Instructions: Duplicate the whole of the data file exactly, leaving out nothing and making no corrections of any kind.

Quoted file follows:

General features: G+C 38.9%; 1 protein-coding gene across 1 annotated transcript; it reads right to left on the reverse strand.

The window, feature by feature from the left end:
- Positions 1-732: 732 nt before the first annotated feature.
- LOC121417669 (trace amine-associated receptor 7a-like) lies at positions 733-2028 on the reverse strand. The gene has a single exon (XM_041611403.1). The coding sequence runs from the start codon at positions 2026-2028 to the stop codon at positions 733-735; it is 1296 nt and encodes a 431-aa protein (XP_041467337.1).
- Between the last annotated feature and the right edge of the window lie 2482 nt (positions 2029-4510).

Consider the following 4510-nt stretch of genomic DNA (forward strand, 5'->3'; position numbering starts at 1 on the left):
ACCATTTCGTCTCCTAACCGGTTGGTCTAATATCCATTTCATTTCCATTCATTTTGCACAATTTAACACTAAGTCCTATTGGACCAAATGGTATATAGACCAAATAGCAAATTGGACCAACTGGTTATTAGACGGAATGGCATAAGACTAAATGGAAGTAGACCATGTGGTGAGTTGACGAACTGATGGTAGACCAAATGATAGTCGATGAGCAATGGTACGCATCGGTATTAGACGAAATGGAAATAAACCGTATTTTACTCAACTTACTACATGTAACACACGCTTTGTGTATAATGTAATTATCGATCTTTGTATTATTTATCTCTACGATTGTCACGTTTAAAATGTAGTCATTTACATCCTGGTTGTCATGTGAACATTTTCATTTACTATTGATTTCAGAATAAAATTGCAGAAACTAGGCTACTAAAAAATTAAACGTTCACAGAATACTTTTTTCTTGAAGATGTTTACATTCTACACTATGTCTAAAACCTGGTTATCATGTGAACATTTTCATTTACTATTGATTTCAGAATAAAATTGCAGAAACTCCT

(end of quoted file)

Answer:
General features: G+C 38.9%; 1 protein-coding gene across 1 annotated transcript; it reads right to left on the reverse strand.

The window, feature by feature from the left end:
- Positions 1-732: 732 nt before the first annotated feature.
- LOC121417669 (trace amine-associated receptor 7a-like) lies at positions 733-2028 on the reverse strand. The gene has a single exon (XM_041611403.1). The coding sequence runs from the start codon at positions 2026-2028 to the stop codon at positions 733-735; it is 1296 nt and encodes a 431-aa protein (XP_041467337.1).
- Between the last annotated feature and the right edge of the window lie 2482 nt (positions 2029-4510).

Consider the following 4510-nt stretch of genomic DNA (forward strand, 5'->3'; position numbering starts at 1 on the left):
ACCATTTCGTCTCCTAACCGGTTGGTCTAATATCCATTTCATTTCCATTCATTTTGCACAATTTAACACTAAGTCCTATTGGACCAAATGGTATATAGACCAAATAGCAAATTGGACCAACTGGTTATTAGACGGAATGGCATAAGACTAAATGGAAGTAGACCATGTGGTGAGTTGACGAACTGATGGTAGACCAAATGATAGTCGATGAGCAATGGTACGCATCGGTATTAGACGAAATGGAAATAAACCGTATTTTACTCAACTTACTACATGTAACACACGCTTTGTGTATAATGTAATTATCGATCTTTGTATTATTTATCTCTACGATTGTCACGTTTAAAATGTAGTCATTTACATCCTGGTTGTCATGTGAACATTTTCATTTACTATTGATTTCAGAATAAAATTGCAGAAACTAGGCTACTAAAAAATTAAACGTTCACAGAATACTTTTTTCTTGAAGATGTTTACATTCTACACTATGTCTAAAACCTGGTTATCATGTGAACATTTTCATTTACTATTGATTTCAGAATAAAATTGCAGAAACTCCT